As you read in Memo to Members on Monday, the Senate T-HUD appropriations bill would provide insufficient funding to the Public Housing Capital Fund and make significant cuts to overall HUD funding. Today, we’re re-posting commentary on public housing from earlier this year. Become a member to receive Memo to Members in your inbox every Monday morning and keep up with the latest news on the FY12 budget.
Public housing serves our nation’s most critical housing needs. In 2008, 71% of households residing in public housing had incomes at or below 30% of area median income. The average annual income of a public housing family is $13,404. Put plainly, this means that without public housing, these residents would have no affordable place to call home.
There are 3,200 local public housing agencies across the country, serving communities large and small, rich and poor. These housing agencies manage and maintain over 1 million units of affordable, public housing. Very few new units of housing have been built since the 1980s. The vast majority of public housing, 90%, meets or exceeds housing quality standards. Since most public housing is more than 30 years old, it requires rehabilitation to maintain the homes and protect the public’s investment.
Picture this affordable housing in your community. Imagine you can cut away the walls or roof to see inside. A child does his homework at his mother’s kitchen table. A grandmother visits with her next-door neighbor. A man puts his own key in his own lock for the very first time.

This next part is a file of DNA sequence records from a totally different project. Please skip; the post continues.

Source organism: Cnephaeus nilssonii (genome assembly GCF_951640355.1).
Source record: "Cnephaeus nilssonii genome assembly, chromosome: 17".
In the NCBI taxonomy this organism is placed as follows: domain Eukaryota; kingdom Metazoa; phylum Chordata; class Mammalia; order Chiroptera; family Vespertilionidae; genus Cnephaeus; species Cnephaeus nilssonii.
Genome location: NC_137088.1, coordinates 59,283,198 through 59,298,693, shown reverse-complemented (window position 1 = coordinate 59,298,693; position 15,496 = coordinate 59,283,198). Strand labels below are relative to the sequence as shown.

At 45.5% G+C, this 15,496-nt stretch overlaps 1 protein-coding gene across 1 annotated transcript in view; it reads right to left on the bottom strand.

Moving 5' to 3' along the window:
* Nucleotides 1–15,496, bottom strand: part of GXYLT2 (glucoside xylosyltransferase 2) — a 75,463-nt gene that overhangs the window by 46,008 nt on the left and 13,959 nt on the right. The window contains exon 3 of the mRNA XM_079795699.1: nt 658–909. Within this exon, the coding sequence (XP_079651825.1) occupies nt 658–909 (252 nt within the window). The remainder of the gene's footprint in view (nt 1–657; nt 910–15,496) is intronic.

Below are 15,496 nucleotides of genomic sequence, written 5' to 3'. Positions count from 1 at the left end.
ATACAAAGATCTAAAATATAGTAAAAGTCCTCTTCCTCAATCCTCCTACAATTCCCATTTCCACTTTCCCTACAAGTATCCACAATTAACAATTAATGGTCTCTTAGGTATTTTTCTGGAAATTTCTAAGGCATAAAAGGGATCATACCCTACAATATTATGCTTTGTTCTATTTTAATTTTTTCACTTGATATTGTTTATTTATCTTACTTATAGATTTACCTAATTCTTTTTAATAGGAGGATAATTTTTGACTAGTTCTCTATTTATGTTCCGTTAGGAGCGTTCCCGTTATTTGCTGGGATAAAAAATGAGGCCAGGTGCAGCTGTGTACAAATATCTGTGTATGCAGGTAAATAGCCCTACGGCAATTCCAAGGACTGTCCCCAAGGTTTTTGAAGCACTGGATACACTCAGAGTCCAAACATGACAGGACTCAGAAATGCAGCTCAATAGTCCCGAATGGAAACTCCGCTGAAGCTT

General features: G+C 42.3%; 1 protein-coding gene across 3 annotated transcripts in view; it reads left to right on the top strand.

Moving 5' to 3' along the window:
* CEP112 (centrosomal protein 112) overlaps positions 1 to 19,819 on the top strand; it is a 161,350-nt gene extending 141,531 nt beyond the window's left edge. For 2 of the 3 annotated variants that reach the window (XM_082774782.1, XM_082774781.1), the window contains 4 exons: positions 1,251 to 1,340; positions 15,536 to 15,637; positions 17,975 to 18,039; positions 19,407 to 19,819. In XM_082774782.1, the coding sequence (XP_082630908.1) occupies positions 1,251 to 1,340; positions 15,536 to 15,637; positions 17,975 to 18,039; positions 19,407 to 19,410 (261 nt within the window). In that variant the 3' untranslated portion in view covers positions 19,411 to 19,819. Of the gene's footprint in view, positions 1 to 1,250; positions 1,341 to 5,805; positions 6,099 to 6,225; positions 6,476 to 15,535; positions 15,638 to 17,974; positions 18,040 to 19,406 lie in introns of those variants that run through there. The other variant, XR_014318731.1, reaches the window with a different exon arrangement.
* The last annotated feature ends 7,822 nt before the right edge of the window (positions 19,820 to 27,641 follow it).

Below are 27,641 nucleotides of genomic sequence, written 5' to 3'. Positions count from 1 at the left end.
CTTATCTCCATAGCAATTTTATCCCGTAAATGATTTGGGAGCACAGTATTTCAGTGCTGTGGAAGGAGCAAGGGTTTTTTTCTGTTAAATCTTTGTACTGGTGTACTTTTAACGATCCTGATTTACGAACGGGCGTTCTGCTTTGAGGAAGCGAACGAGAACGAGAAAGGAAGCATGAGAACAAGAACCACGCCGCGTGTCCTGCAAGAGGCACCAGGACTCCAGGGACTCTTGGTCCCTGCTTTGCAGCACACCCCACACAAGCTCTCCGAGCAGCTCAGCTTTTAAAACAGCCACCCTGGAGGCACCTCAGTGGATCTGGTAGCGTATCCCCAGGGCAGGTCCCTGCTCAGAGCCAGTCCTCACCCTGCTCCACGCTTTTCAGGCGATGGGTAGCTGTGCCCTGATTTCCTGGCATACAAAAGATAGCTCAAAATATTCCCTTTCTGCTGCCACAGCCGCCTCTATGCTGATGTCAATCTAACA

What happens if you take all of that away?
HUD, which administers public housing capital funding, estimates that 10,000 units of public housing are already lost every year because even current levels of capital funding are not enough to keep up with the repair needs of our aging public housing stock. Take away more of the capital fund? Suddenly that child is doing his homework on the living room floor because the roof in the kitchen leaks, and that man doesn’t even get that set of keys because the unit that was meant for him can’t be repaired and must be taken out of commission.
What impact would cuts to HUD programs have in your community?